A Critical prospective on The conventional and Critical approaches to terrorism

Critically examine and assess the strengths and weaknesses of the conventional and critical approaches to terrorism.
This essay is intended to demonstrate knowledge of the main schools of thought in terrorism studies covered in this unit.

• Your essay should clearly articulate the ideologies and key assumptions associated with each approach;

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• You should relevant, key sources and scholars related to security studies and terrorism studies;

• Demonstrate a thorough understanding of each approach and its implications for understanding terrorism.

• Successfully convey your assessment of the strengths and weaknesses of each approach. This does not require you to ‘choose’ on approach over another; rather, your ability to critique and compare both approaches is important.

Further instructions
References must include:
Name of author • Date of publication • Title of document • Version number (if applicable) • Description of document (if applicable) • Name of publisher (sponsor of the site) and place of publication (if known) • Date of viewing • Precise Electronic address (URL)
NOTE: If you cite an article in a scholarly journal from an electronic database, you should look for the PDF version, which reproduces the original pagination. Citing this is just like citing a photocopy. In this case, you don’t have to cite any details of where you found it on the internet. All versions of the article in this form exact copies of the original, no matter where you found. Such a version is not always available. In that case, you should also indicate the database in which you found the article.

Critical Perspectives on Terrorism, 2015
Richard Jackson, Marie Breen Smyth, J. Gunning (eds) (2009)
Critical Terrorism Studies: A New Research Agenda . New York: Routledge. R. Jackson, M. Breen Smyth, J. Gunning, L. Jarvis (2011)
Terrorism: A Critical Introduction. Basingstoke: Palgrave Macmillan. Richard Jackson and Samuel Justin Sinclair (eds) (2012)
Contemporary Debates on Terrorism London: Routledge. G. Martin (2013) Understanding Terrorism 4th Edition London: Sage.
Martha Crenshaw (2011) Explaining Terrorism: Causes, Processes and Consequences New York: Routledge. Chapter 1 (‘The concept of terrorism’).
H. Dexter (2011) ‘Terrorism’, in Karl Erik Haug and Ole Jørgen Maaø (eds) What i s Modern War and How Can it be Won? A Critical Examination of New Terms and Concepts. London: Hurst.
Helen Dexter (2012) ‘Terrorism and Violence: another violence is possible?’, Critical Studies on Terrorism 5(1): 119-135.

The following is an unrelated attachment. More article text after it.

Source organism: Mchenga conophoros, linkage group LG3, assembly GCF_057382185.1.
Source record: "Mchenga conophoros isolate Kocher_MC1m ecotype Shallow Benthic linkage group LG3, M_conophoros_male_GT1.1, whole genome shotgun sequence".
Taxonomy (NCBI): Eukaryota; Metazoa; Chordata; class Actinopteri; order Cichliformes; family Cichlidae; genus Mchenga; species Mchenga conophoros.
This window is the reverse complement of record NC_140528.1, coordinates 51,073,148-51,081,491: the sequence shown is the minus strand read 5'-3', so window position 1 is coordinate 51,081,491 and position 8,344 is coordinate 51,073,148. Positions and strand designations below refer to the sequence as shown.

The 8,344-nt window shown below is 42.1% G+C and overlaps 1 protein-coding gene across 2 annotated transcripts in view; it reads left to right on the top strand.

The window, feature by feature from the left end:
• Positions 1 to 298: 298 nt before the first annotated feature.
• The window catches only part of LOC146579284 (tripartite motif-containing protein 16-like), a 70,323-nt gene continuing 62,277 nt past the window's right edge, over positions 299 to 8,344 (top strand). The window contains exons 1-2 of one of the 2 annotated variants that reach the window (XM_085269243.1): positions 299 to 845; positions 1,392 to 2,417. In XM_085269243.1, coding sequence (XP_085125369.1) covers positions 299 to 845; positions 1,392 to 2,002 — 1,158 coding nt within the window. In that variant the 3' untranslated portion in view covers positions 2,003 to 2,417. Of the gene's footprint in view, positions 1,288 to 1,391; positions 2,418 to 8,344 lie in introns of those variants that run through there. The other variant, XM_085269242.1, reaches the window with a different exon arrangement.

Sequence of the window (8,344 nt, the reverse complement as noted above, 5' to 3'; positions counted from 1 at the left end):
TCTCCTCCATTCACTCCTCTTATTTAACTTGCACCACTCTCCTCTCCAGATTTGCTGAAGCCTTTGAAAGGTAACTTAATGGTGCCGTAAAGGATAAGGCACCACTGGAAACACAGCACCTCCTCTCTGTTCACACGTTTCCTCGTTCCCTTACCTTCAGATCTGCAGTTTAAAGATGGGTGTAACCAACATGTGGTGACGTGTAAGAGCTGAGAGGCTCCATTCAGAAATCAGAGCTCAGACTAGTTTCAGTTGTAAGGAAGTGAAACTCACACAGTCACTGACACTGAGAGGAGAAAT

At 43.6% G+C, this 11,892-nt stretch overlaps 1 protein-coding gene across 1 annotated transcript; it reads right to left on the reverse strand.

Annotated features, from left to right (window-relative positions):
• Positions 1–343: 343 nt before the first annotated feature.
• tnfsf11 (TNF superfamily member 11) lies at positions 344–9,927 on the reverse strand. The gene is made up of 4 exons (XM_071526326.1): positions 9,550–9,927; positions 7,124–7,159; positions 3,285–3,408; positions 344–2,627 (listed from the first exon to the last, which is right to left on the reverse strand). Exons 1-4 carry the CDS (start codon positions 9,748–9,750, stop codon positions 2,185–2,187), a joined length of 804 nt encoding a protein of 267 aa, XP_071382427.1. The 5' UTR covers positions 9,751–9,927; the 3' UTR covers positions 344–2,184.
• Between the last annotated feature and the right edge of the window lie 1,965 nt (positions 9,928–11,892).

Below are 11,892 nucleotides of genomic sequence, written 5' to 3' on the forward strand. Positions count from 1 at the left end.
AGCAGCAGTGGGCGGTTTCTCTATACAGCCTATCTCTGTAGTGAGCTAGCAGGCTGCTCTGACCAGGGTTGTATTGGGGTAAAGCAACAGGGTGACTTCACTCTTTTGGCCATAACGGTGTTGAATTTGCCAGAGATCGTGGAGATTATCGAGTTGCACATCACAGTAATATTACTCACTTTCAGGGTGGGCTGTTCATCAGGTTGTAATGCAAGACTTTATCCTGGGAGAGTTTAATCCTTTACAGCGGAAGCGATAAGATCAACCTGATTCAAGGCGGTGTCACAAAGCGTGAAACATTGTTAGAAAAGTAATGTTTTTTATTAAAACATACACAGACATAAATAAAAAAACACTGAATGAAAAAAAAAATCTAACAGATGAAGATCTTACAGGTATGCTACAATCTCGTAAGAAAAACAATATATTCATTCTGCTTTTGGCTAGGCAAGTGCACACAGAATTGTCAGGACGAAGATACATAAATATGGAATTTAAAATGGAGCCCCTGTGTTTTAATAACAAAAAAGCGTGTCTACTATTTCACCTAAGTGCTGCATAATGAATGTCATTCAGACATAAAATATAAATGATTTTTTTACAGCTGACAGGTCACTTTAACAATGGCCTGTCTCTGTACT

G.P. Fletcher (2006) ‘The Indefinable Concept of Terrorism’, Journal of International Criminal Justice , 4(5): 894–911.
Alex P. Schmid (2004) ‘Frameworks for Conceptualizing Terrorism’, Terrorism and Political Violence , 16(2): 197–221.
Paul D. Williams (2008) ‘Security studies, 9/11 and the long war’, in A. J. Bellamy, R. Bleiker, S. E. Davies and R. Devetak (eds) Security and the War on Terror Abingdon, Oxon: Routledge. pp. 9-24
Conventional Approached
B. Hoffman (2006) Inside Terrorism New York: Columbia University Press. James Lutz and Brenda Lutz (2013) Global Terrorism 3rd Edition London: Routledge. Chapters 1-2.
A.P. Schmid (2011) ‘Introduction’, and ‘Appendix 1.1. Twelve Rules for Preventing and Combating Terrorism’, in A.P. Schmid (ed)
The Routledge Handbook of Terrorism Research London: Routledge. P. Wilkinson (1986) Terrorism and the Liberal State Basingstoke: Macmillan.
J. Gunning (2007) ‘A Case for Critical Terrorism Studies?’, Government and Opposition 42(3): 363–393.
Critical Approached

R. Jackson, M. Breen Smyth, J. Gunning, L. Jarvis (2011) Terrorism: A Critical Introduction. Basingstoke: Palgrave Macmillan. Chapters 2 (‘Critical Approaches to Terrorism Studies’) and 4 (‘Bringing Gender into the Study of Terrorism’).
R. Jackson, M. Breen Smyth, J. Gunning, L. Jarvis (2011) Terrorism: A Critical Introduction. Basingstoke: Palgrave Macmillan. Chapter 1.
J. Zulaika and W. A. Douglass (1996) Terror and Taboo: The Follies, Fables, and Faces of Terrorism London: Routledge.
J. Zulaika (2009) Terrorism: The self – fulfilling prophecy Chicago: University of Chicago Press.
Other readings
R. Blakeley (2007) ‘Bringing the state back into terrorism studies’, European Political Science 6:228-235 N.
Chomsky (2002) ‘Who are the global terrorists?’ in Ken Booth and Tim Dunne (eds) Worlds in Collision. Terror and the Future of Global Order Basingstoke: Palgrave. Also available at: http://www.chomsky.info/articles/200205–02.htm
M. Crenshaw (1981) ‘The Causes of Terrorism’, Comparative Politics 13(4): 379-399.
Martha Crenshaw (2011) Explaining Terrorism: Causes, Processes and Consequences New York: Routledge. Chapter 2 (‘The causes of terrorism’.
J. Gunning and R. Jackson (2011) ‘What’s so ‘religious’ about ‘religious terrorism’?’, Critical Studies on Terrorism 4(3): 369-388.
S. P. Huntington (1993) ‘The clash of civilizations?’, Foreign Affairs Summer pp. 22-49
C. Enemark (2007) ‘US bioterrorism policy’, in Alex J. Bellamy, Roland Bleiker, Sara E. Davies and Richard Devetak (eds.) Security and the War on Terror London and New York: Routledge.
J. Gearson (2002) ‘The Nature of Modern Terrorism’, in L. Freedman (ed) Superterrorism: Policy Responses Wiley-Blackwell.
C. Gray (2002) ‘Realism Vindicated? World Politics as Usual after September 11’, in Ken Booth and Tim Dunne (eds) Worlds in Collision. Terror and the Future of Global Order Basingstoke: Palgrave.
Russell Howard and Bruce Hoffman (eds) (2011) Terrorism and Counterterrorism: Understanding the New Security Environment, Readings and Interpre tations 4th edition, London: McGraw Hill Education. Chapter 3.1.
Russell D. Howard and Margaret J. Nencheck ‘The New Terrorism’; and Chapter 3.2. Martha Crenshaw, ‘The Debate over `New’ vs. `Old’ Terrorism’

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